Zoogeography -- American Samoa -- Laufuti Stream.
Biogeomorphology -- American Samoa -- Laufuti Stream.
Laufuti Stream, on the island of Taú , American Samoa, is a complex
interrupted perennial stream, consisting of three accessible sections, lower
Laufuti (perennial), middle Laufuti (intermittent), and upper Laufuti (perennial),
and the inaccessible falls zone, a series of four sheer, intermittent waterfalls
separating lower Laufuti from middle Laufuti. The macrofauna consists primarily
of amphidromous species that are relatively common and widespread in
the tropical Pacific. However, in comparison with stream communities on Tutuila,
Laufuti is unusual. Its shrimp community is more diverse and abundant,
dominated by Macrobrachium latimanus, a species neither widespread nor abundant
on Tutuila. It also supports a relatively diverse, alien-free freshwater fish
community of six species representing three families, Gobiidae, Eleotridae, and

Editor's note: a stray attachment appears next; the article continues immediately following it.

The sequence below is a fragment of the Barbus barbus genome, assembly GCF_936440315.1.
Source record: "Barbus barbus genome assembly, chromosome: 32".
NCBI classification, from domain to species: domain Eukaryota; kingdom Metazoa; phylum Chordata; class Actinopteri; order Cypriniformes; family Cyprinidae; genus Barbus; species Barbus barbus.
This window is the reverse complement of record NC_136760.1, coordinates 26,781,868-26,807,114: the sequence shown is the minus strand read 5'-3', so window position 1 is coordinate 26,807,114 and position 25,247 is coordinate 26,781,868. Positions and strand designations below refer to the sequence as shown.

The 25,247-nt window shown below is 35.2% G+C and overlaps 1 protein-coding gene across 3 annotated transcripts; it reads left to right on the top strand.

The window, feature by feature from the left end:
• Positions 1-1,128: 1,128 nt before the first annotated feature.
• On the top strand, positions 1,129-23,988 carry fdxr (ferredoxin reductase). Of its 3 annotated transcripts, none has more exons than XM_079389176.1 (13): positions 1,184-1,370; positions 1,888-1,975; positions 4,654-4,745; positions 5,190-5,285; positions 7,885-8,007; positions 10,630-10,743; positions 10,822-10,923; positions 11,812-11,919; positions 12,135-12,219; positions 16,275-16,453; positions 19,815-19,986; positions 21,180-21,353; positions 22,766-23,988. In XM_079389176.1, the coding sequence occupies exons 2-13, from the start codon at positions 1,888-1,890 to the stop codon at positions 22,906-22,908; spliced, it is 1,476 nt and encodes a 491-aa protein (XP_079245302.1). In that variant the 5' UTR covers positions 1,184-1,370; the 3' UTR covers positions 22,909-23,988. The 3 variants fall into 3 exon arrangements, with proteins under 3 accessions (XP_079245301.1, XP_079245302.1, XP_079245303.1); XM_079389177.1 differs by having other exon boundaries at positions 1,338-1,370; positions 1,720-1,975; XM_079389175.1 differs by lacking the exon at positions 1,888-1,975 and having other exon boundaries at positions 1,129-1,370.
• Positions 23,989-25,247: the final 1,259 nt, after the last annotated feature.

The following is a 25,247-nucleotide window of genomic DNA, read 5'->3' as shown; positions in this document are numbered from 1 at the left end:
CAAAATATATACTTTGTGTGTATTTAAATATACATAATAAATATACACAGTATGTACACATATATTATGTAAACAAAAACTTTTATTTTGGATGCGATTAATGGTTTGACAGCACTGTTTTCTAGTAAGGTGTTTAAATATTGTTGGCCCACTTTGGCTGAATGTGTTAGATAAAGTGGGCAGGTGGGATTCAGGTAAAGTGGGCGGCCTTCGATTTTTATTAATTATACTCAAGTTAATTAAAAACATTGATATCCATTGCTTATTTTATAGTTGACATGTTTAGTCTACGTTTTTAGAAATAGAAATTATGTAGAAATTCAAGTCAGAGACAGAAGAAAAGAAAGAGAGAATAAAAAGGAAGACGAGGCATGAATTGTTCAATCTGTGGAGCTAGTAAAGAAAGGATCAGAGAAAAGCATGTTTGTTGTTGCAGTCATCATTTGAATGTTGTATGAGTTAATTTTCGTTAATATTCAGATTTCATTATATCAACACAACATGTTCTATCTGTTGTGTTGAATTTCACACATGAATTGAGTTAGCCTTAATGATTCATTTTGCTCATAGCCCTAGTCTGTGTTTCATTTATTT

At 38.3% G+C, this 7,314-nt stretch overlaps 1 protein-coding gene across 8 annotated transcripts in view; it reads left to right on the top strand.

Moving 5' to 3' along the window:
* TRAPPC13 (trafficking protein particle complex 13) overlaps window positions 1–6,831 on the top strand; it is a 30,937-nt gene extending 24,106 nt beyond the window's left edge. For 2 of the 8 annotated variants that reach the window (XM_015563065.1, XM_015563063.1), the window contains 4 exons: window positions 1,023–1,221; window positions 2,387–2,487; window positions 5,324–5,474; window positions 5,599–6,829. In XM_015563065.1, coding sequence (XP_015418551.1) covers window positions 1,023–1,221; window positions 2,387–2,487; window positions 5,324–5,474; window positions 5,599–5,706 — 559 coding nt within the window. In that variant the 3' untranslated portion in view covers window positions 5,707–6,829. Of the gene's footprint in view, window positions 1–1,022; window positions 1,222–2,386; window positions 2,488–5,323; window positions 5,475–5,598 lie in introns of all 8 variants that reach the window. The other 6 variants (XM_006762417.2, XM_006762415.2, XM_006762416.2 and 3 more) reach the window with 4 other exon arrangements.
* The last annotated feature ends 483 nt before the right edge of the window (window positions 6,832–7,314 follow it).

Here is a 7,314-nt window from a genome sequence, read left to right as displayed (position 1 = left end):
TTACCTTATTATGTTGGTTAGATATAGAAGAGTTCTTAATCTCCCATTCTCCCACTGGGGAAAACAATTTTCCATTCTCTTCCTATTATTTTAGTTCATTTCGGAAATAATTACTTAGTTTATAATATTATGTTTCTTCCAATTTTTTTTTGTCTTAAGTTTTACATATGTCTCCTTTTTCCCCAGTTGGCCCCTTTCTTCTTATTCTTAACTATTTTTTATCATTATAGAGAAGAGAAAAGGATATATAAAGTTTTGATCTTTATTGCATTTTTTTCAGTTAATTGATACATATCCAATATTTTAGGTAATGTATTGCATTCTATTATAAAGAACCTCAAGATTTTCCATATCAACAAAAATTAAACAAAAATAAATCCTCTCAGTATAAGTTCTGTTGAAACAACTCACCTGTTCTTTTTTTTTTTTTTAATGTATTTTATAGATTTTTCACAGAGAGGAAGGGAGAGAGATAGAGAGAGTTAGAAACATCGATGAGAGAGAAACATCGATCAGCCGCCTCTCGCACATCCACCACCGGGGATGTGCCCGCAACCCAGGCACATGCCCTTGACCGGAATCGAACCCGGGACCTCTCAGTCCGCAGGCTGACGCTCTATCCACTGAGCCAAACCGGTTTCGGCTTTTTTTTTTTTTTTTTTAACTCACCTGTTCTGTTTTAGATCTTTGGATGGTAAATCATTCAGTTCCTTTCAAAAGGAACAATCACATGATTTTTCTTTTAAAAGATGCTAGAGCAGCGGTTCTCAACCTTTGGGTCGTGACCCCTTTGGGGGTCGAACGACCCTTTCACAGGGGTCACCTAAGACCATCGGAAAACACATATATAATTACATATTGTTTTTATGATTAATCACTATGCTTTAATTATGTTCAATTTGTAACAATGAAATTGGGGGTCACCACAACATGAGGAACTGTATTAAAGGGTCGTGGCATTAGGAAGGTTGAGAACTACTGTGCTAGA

Anguillidae, including Anguilla megastoma, a species of limited occurrence on
Tutuila. The fish community of Laufuti is similar to that of other tropical Pacific
high-island streams in terms of dominant families, but zonation of macrofauna
differs. There are no euryhaline fish species, and only Anguilla megastoma
occurs above the falls zone. There are seven species of shrimps in lower Laufuti,
but only Macrobrachium lar and M. latimanus occur above the falls zone. The
severe dispersal barrier represented by the falls zone plus the absence of estuarine
conditions, both products of the islands' geologic history, have produced a
pattern of species distributions unlike that of most other tropical Pacific high